I was disfigured by a spurned suitor
By Hoe I Yune, Jan 31, 2019
This is a story about Siow Lee Khoon, a Malaysian woman. Lee Khoon’s story is one of strength and forgiveness. She was disfigured by an angry suitor but after a bout of depression, she summoned the will to live on.
My name is Siow Lee Khoon, and this is my story. The year was 1989 and I was 23 years old when a brutal attack landed me in a coma for two weeks.
It was frightening not being able to tell what was happening; I was in pain but I couldn’t tell where the pain was coming from. I could hear people crying but I didn’t have the energy to open my eyes.
I didn’t know it yet but the nerves in my arms, fingers, neck and face were all damaged. My nose was broken, eyes were damaged (I’m now blind in one eye), parts of my ears had been chopped off, and I was suffering from 80 per cent burns.
A clue as to how bad my injuries were was when I overheard an aesthetic surgeon say that my face could no longer be saved. The doctor had prepared my family members for the worst, telling them that I only had a 30 per cent chance of survival. So when they came to visit, they thought it was to see me for the final time.
I was a single mum working in Ipoh when I was assaulted. I was about a year into my job as a nightclub hostess. Striving to earn a living to support my three-year-old son, I wanted him to have a better life than I did growing up. My mother abandoned me when I was born, my alcoholic dad was abusive, and my stepmother wasn’t someone whom I could get along with.
Living in Kepong, a small town outside of Kuala Lumpur, my grandma looked after me until she developed cataracts and had to quit her job. I dropped out of secondary school and found work as a petrol pump attendant. It didn’t take long before I started hanging out with members of a local motorcycle gang. Unhappy with my broken home, I escaped reality by attending discos and drag races. I was still a teen when I fell pregnant and left home.
I naively thought that things would take a turn for the better when I married my husband, only to discover three years later that he was having an affair behind my back. I confronted the two and he was so enraged that he beat me up. I wasn’t about to be trapped in an abusive marriage, so I took my son and left, heading for Ipoh and a nightclub called Millionaire upon the recommendation of a friend.
It was my way out. At the nightclub, I earned far more than I ever did before and was on track to leading the cushy life I coveted. I would sing, dance, drink and smoke with customers. That’s how I met A who was about two years younger than myself. He was a regular and I’d drink and chat with him. Ordinary stuff.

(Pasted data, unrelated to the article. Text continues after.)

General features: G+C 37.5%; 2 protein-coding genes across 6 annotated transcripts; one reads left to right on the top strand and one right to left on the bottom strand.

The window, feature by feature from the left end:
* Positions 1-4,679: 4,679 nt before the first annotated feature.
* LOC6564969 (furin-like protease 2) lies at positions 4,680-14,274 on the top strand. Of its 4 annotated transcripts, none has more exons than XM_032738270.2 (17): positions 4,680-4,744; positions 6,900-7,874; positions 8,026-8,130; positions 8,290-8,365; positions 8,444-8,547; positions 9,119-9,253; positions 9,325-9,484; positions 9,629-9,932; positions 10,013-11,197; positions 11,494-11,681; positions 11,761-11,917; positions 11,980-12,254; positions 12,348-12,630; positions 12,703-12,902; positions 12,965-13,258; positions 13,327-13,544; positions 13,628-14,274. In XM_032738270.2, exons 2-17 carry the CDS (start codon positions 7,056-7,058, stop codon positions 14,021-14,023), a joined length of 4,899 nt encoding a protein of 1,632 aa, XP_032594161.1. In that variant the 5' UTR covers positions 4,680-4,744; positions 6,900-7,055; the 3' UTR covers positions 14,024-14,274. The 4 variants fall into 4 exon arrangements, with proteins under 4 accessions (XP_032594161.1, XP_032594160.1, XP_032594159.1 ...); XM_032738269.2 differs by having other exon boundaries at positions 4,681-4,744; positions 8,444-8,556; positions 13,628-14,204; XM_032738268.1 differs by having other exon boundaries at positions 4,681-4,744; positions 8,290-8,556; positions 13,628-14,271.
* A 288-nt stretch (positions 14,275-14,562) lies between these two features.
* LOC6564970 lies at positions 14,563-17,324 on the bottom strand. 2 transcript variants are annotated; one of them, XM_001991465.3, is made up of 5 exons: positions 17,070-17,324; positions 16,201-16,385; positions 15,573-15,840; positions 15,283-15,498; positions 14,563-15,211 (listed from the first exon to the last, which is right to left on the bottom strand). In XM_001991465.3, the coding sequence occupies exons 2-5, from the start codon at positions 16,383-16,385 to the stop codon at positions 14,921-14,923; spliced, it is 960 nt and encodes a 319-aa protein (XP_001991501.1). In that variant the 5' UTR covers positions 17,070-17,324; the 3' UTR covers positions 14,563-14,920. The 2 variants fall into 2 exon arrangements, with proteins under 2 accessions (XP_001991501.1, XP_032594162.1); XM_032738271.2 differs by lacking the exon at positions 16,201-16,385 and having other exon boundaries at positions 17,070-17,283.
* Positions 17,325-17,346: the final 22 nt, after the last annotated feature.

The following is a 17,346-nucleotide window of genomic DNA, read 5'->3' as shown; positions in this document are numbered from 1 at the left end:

One night I was awoken from my sleep because he was shouting at the gate of the double-storey terraced house I was renting. From my bedroom window, I told him to go home.
It was late and I felt uneasy that he showed up just like that, so I refused to open the door. But he claimed to be suffering from severe gastric pains and begged me to let him in. I felt bad - I knew what it was like to be hit by gastritis. He clutched the gate so convincingly that it didn’t cross my mind that he could’ve been pretending.
Things seemed normal at first. He sat down and I told him to take it easy while I boiled water to make him a hot cup of milk. It was what I always made for myself when gastric pains bothered me. I didn’t think he had any ill intentions. We weren’t even arguing and it all happened very suddenly. Next thing I knew, he bashed me in the head with his motorcycle helmet. I was in shock and asked what he was doing. He didn’t respond.
He was determined to knock me out but I struggled. He tried to strangle me and wouldn’t let go. I felt frightened when it struck me that he was really trying to kill me. I grasped for whatever that I could in the kitchen and screamed, hoping that the noise would attract the neighbours’ attention.
Next thing I knew, he had a cleaver in his hands and began swinging it at my face, again and again. All I could do was use my hands to cover my face. He grabbed me by my hair and knocked me against the wall.
Noticing that I was still conscious and fighting back, he took the boiling kettle of water that I had prepared to help him with his “gastric” and poured it all over my face. I was looking at him when it happened and as a result, my right eye was blinded. I howled in pain, but it seemed as if no one dared to come over and save me.
He must’ve slashed me over 10 times and only stopped when he thought I was dead. Then I heard him leave the house.
I lay in my pool of blood for two hours. My vision was blurry but whenever I could summon enough energy, I would cry out for help.
I thought of my son whom my ex-husband’s mother was looking after in KL, and how much I would’ve missed him if I died.
It turned out that A didn’t lock the door when he first left so he returned to fasten it. That aroused the neighbours’ suspicions and they jotted down his motorbike number plate.
When the police arrived, I couldn’t move but I heard their calls and shouted back. They climbed over the fence and it must’ve been a chilling sight because peering in, they would’ve been able to see the blood everywhere. They broke down the door and finally found me. I told them what had happened before passing out.
For having not lost consciousness sooner, I was told that I had a strong will to live. But when I saw my face for the first time after the attack, I wish I hadn’t woken up.
To be continued.
Part two of this story can be read here.
Photos provided by Siow Lee Khoon.
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